I owe you the exact reference to the words of Pliny the Elder about the Wadden region: it is in Naturalis Historia, 16.1.2. The striking thing is of course the nearly seamless transition between land, air and sea. Walking on the Groene Strand, the Green Beach, makes you wonder why this particular area is not a national park. Now only the area around a number of dunes where artic terns (Sterna paradisaea) have their nests is marked as a bird reserve. In fact it has long been pleaded to make the Dutch Waddenzee into a National Park. Nature is such a scarce commodity in the densely populated Low Countries. Why should one hesitate to take action?

The Frisian Islands came into existence in the late thirteenth century when a former wall of dunes was finally broken by the power of the sea, thus creating the Waddenzee. I mentioned in my July post on Terschelling the fact that the Boschplaat has been added to the island since the second half of the nineteenth century when the former strait of the Koggendiep silted up. Geologists see a long-term development in which the Frisian Islands slowly move to the east. The Dutch National Forest Service invites groups of volunteers to help removing firs from the dunes. Dune areas should not become woods any more. One can certainly distinguish areas of outstanding natural beauty on Terschelling and the other Dutch Frisian Islands, but the question is exactly whether these islands have a distinct and definitive natural form. To my eyes nature here is in an eternal flow. Islands will move. The tides reshape their form not just twice daily, but also in the long run. Creating screens and dikes on sand plates and fostering dunes is an act of man making nature obey to some measure to his wishes. In the end, however, the forces at work here escape man’s grasp. The great paradox of natural beauty is indeed being often only recognized by making it a part of a landscape park, almost the Enlightenment version of the Garden of Eden. The very word landscape was first used in English to describe Dutch paintings representing outdoor scenes situated in a landschap, a man-made environment.

It is not my objective to dispute the ecological wealth of the Waddenzee or to doubt the need for protection. My question is not just which natural environment is most outstanding, but what does the concept of nature mean when it is so clearly fluent? Can one point to the original state of the Waddenzee? How can one use nature as a juridical concept when you have to acknowledge the fact that nature does not equate automatically with a stable order nor with utter chaos? In this light natural law most definitely emerges as a man-made argument par excellence.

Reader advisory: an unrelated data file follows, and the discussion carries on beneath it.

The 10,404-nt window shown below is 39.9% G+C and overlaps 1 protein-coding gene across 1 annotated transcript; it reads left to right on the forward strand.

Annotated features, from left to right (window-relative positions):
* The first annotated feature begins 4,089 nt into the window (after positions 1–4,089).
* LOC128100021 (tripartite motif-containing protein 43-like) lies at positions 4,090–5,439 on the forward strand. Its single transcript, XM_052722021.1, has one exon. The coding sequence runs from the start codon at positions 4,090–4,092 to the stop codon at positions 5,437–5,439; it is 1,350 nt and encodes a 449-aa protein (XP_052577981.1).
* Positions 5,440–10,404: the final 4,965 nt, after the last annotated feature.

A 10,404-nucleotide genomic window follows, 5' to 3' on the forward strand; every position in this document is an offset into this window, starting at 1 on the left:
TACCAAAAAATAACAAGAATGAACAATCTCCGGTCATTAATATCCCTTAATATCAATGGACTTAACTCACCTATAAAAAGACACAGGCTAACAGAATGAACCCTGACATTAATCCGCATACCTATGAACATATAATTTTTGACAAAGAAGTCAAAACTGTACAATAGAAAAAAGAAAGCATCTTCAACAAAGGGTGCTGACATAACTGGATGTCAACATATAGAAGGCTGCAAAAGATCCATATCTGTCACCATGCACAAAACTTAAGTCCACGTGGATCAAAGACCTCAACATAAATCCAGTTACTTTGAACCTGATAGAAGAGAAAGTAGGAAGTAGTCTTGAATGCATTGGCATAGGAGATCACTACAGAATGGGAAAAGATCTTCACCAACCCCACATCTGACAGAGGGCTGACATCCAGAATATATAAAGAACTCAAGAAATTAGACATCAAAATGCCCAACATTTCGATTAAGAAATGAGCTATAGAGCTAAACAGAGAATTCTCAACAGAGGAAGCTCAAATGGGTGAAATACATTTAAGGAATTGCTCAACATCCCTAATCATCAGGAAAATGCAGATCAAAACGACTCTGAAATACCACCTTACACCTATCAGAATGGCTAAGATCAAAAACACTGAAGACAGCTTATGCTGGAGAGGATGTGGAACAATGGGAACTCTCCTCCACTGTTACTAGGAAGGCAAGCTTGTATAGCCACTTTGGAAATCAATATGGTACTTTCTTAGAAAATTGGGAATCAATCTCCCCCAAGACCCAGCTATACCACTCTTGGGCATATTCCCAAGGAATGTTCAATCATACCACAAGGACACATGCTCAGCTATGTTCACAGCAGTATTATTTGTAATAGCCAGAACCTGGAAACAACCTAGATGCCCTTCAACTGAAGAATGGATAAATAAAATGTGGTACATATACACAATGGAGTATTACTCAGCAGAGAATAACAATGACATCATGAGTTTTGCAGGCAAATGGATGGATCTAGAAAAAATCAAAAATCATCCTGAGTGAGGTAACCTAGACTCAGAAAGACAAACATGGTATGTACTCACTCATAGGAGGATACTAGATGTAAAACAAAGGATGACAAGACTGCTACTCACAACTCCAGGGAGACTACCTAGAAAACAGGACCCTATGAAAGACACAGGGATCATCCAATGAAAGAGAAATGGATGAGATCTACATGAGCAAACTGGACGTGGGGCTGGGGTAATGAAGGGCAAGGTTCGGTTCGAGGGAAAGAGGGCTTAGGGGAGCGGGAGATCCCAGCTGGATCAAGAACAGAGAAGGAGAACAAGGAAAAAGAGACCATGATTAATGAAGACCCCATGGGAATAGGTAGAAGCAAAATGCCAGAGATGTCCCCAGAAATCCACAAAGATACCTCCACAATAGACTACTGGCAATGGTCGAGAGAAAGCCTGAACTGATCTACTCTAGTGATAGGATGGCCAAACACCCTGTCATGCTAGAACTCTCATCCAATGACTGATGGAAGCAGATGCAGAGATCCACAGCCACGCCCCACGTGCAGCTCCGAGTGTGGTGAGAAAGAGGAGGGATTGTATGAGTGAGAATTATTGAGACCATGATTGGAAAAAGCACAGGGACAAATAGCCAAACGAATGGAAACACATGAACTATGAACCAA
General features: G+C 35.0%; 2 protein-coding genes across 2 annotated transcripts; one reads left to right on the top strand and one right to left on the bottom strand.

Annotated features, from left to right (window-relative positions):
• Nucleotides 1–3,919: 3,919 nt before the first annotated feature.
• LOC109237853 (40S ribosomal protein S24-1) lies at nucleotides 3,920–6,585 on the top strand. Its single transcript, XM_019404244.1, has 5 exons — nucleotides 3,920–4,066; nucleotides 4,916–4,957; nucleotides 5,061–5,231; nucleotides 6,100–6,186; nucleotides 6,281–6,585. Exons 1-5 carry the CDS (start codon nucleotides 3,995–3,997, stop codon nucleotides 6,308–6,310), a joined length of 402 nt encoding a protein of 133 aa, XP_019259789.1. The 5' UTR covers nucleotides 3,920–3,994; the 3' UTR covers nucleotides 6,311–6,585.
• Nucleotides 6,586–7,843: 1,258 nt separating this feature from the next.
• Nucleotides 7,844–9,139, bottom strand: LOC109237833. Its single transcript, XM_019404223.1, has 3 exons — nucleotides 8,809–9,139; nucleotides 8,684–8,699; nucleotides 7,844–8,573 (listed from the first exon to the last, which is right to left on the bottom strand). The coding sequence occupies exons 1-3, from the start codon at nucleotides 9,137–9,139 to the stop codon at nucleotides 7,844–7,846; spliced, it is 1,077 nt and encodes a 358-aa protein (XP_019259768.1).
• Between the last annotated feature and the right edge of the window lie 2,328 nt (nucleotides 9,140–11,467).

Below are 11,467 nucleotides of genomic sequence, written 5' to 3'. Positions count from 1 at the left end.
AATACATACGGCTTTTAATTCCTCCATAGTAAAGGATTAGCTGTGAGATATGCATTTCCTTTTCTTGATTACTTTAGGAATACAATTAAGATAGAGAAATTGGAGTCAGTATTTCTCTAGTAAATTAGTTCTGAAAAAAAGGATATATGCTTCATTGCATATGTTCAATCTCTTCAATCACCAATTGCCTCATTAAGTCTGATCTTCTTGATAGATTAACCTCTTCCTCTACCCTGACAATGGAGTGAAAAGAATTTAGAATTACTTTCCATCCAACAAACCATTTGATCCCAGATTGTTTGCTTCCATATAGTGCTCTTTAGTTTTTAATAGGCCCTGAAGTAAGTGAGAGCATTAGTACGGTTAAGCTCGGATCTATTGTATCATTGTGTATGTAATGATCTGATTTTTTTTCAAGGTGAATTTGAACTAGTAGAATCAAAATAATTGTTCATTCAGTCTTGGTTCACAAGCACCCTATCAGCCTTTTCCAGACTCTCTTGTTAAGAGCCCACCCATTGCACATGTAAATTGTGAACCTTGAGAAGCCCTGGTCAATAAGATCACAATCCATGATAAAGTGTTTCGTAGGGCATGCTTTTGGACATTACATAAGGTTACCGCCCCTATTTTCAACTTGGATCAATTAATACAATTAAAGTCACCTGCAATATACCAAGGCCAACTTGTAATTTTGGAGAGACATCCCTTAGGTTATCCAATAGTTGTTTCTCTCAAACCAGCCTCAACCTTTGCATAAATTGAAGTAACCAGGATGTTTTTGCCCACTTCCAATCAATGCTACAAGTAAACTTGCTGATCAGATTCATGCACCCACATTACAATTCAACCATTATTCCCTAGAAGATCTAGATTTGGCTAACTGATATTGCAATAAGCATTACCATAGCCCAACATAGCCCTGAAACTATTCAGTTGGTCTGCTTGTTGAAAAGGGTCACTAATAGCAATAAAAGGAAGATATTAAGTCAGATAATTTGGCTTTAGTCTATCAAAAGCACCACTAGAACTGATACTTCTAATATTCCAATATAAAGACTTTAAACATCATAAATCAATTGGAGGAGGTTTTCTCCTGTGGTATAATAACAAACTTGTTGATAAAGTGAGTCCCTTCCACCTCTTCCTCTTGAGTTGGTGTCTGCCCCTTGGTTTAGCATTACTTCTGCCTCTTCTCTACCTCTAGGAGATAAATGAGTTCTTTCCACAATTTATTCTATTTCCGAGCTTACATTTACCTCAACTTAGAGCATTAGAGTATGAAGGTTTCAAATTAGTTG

The original idea of a vacation period was to free one self from daily doings and squalid affairs. Theologians wrote about vacare Deo, free one self for God. Hopefully your own holidays help you to look freshly again at anything and everything.

To finish things let me point to the Tractatus Tiberiadis from 1355 by Bartolo de Sassoferrato, the first treatise on legal geography as Osvaldo Cavallar wrote in his article ‘River of Law: Bartolus’s Tiberiadis (De alluvione)’, in: A Renaissance of Conflicts. Visions and Revisions of Law and Society in Italy and Spain, John A. Marino and Thomas Kuehn (edd.) (Toronto 2004) 31-129, with an edition of Bartolo’s treatise. You can read online the version of the text in a Lyonnese edition from 1555 of Bartolo’s consila and treatises in the digital library for legal history at Milan, starting at fol. 139 verso (page 278). For more information and images you can also read this post on the blog of the Fonds Anciens at the Bibliothèque Interuniversitaire de Lyon.

I would also like to mention the Tractaet of dyckagie by Andries Vierlingh (circa 1507-1579), a treatise on dike building. The 1920 edition by J. de Hullu and A.G. Verhoeven has been digitized by the Instituut voor Nederlandse Geschiedenis, The Hague. More information in English about the history of Terschelling and other Dutch islands is presented by Ruud Bijlsma at his Islas website. Old maps of Terschelling are discussed and presented in a study by Marijke Donkersloot-de Vrij, Scellinge.Vijf eeuwen kartografie van Terschelling (Utrecht 2002). The Royal Dutch Academy of Sciences has started a Waddenacademie.

A postscript